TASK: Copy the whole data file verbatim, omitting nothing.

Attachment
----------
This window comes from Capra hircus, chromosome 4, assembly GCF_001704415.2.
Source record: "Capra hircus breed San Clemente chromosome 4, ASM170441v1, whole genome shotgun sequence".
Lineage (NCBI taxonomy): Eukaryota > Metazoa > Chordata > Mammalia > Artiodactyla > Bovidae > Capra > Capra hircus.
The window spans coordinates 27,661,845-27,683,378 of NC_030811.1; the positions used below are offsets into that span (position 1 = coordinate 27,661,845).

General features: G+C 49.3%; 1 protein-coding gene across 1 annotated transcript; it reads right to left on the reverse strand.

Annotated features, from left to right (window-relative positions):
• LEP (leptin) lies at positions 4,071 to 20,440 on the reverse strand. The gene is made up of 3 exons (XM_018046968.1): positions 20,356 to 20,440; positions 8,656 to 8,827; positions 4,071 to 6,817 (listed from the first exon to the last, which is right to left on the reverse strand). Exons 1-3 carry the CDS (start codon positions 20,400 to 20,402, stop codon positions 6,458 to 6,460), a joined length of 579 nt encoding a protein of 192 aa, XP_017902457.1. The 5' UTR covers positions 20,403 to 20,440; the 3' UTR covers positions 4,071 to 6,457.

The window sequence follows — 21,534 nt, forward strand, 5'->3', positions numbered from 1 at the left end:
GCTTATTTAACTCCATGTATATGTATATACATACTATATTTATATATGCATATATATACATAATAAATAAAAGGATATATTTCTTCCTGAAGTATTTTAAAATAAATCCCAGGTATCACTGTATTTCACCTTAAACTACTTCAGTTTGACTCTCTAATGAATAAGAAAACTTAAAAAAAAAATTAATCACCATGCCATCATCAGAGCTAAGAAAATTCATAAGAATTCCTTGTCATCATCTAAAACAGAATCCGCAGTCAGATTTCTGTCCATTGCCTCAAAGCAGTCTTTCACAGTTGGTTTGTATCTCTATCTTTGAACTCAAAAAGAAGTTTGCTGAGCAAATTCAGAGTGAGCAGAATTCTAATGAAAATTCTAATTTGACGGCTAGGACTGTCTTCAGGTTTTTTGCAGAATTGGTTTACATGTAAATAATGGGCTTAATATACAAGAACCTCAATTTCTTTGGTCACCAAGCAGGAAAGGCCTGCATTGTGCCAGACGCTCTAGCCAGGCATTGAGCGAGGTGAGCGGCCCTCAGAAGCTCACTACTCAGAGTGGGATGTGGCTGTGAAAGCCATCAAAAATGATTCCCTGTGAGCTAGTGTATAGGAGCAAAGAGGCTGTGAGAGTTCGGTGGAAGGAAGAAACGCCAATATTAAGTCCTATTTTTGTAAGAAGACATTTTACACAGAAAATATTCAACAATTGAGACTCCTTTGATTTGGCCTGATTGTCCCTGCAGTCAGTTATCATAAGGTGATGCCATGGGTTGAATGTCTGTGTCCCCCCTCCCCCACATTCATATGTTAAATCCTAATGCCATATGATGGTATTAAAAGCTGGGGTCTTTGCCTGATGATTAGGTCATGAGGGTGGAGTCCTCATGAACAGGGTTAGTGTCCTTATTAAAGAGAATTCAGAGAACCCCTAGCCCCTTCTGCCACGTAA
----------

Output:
This window comes from Capra hircus, chromosome 4, assembly GCF_001704415.2.
Source record: "Capra hircus breed San Clemente chromosome 4, ASM170441v1, whole genome shotgun sequence".
Lineage (NCBI taxonomy): Eukaryota > Metazoa > Chordata > Mammalia > Artiodactyla > Bovidae > Capra > Capra hircus.
The window spans coordinates 27,661,845-27,683,378 of NC_030811.1; the positions used below are offsets into that span (position 1 = coordinate 27,661,845).

General features: G+C 49.3%; 1 protein-coding gene across 1 annotated transcript; it reads right to left on the reverse strand.

Annotated features, from left to right (window-relative positions):
• LEP (leptin) lies at positions 4,071 to 20,440 on the reverse strand. The gene is made up of 3 exons (XM_018046968.1): positions 20,356 to 20,440; positions 8,656 to 8,827; positions 4,071 to 6,817 (listed from the first exon to the last, which is right to left on the reverse strand). Exons 1-3 carry the CDS (start codon positions 20,400 to 20,402, stop codon positions 6,458 to 6,460), a joined length of 579 nt encoding a protein of 192 aa, XP_017902457.1. The 5' UTR covers positions 20,403 to 20,440; the 3' UTR covers positions 4,071 to 6,457.

The window sequence follows — 21,534 nt, forward strand, 5'->3', positions numbered from 1 at the left end:
GCTTATTTAACTCCATGTATATGTATATACATACTATATTTATATATGCATATATATACATAATAAATAAAAGGATATATTTCTTCCTGAAGTATTTTAAAATAAATCCCAGGTATCACTGTATTTCACCTTAAACTACTTCAGTTTGACTCTCTAATGAATAAGAAAACTTAAAAAAAAAATTAATCACCATGCCATCATCAGAGCTAAGAAAATTCATAAGAATTCCTTGTCATCATCTAAAACAGAATCCGCAGTCAGATTTCTGTCCATTGCCTCAAAGCAGTCTTTCACAGTTGGTTTGTATCTCTATCTTTGAACTCAAAAAGAAGTTTGCTGAGCAAATTCAGAGTGAGCAGAATTCTAATGAAAATTCTAATTTGACGGCTAGGACTGTCTTCAGGTTTTTTGCAGAATTGGTTTACATGTAAATAATGGGCTTAATATACAAGAACCTCAATTTCTTTGGTCACCAAGCAGGAAAGGCCTGCATTGTGCCAGACGCTCTAGCCAGGCATTGAGCGAGGTGAGCGGCCCTCAGAAGCTCACTACTCAGAGTGGGATGTGGCTGTGAAAGCCATCAAAAATGATTCCCTGTGAGCTAGTGTATAGGAGCAAAGAGGCTGTGAGAGTTCGGTGGAAGGAAGAAACGCCAATATTAAGTCCTATTTTTGTAAGAAGACATTTTACACAGAAAATATTCAACAATTGAGACTCCTTTGATTTGGCCTGATTGTCCCTGCAGTCAGTTATCATAAGGTGATGCCATGGGTTGAATGTCTGTGTCCCCCCTCCCCCACATTCATATGTTAAATCCTAATGCCATATGATGGTATTAAAAGCTGGGGTCTTTGCCTGATGATTAGGTCATGAGGGTGGAGTCCTCATGAACAGGGTTAGTGTCCTTATTAAAGAGAATTCAGAGAACCCCTAGCCCCTTCTGCCACGTAA